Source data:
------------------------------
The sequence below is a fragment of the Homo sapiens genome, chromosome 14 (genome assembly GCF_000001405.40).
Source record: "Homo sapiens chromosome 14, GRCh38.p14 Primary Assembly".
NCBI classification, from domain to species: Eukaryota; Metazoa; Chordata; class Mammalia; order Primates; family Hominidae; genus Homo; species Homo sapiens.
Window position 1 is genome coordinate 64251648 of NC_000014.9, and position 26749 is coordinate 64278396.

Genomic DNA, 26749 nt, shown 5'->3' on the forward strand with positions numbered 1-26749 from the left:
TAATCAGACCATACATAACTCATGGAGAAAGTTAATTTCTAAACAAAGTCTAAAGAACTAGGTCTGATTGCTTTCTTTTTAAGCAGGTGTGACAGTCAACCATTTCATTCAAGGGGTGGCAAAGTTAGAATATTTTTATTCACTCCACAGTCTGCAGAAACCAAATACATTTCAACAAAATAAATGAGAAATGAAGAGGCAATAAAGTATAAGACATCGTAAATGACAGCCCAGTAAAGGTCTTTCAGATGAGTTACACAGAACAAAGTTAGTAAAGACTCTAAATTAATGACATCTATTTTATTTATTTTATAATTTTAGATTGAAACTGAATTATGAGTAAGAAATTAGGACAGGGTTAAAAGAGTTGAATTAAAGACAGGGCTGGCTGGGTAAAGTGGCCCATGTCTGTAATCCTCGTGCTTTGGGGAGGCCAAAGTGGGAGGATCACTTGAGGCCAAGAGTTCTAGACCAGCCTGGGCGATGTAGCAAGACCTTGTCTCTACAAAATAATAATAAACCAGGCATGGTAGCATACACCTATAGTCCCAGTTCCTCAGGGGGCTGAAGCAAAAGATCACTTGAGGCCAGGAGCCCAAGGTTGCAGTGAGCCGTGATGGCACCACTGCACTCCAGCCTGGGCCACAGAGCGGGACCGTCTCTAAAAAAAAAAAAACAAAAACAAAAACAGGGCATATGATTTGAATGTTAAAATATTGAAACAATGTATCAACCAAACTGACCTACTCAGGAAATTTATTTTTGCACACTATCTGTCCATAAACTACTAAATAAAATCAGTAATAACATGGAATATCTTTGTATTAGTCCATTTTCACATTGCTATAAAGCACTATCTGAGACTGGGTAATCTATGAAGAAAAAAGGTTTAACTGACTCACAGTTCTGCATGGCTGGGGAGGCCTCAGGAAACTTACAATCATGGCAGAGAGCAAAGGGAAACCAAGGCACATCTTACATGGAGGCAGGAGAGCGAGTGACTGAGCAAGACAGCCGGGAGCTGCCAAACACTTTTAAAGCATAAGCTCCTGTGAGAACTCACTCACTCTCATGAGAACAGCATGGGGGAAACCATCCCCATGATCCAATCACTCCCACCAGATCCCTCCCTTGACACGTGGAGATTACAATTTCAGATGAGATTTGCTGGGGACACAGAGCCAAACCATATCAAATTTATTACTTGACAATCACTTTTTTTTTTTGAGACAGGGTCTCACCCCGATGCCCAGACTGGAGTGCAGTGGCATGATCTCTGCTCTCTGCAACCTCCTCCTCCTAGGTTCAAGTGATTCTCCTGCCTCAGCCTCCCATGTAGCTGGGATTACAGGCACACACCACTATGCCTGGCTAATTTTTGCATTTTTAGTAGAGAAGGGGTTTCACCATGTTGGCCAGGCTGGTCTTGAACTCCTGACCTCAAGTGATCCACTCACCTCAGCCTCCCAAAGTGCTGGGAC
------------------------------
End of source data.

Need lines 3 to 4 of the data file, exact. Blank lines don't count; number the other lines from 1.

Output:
NCBI classification, from domain to species: Eukaryota; Metazoa; Chordata; class Mammalia; order Primates; family Hominidae; genus Homo; species Homo sapiens.
Window position 1 is genome coordinate 64251648 of NC_000014.9, and position 26749 is coordinate 64278396.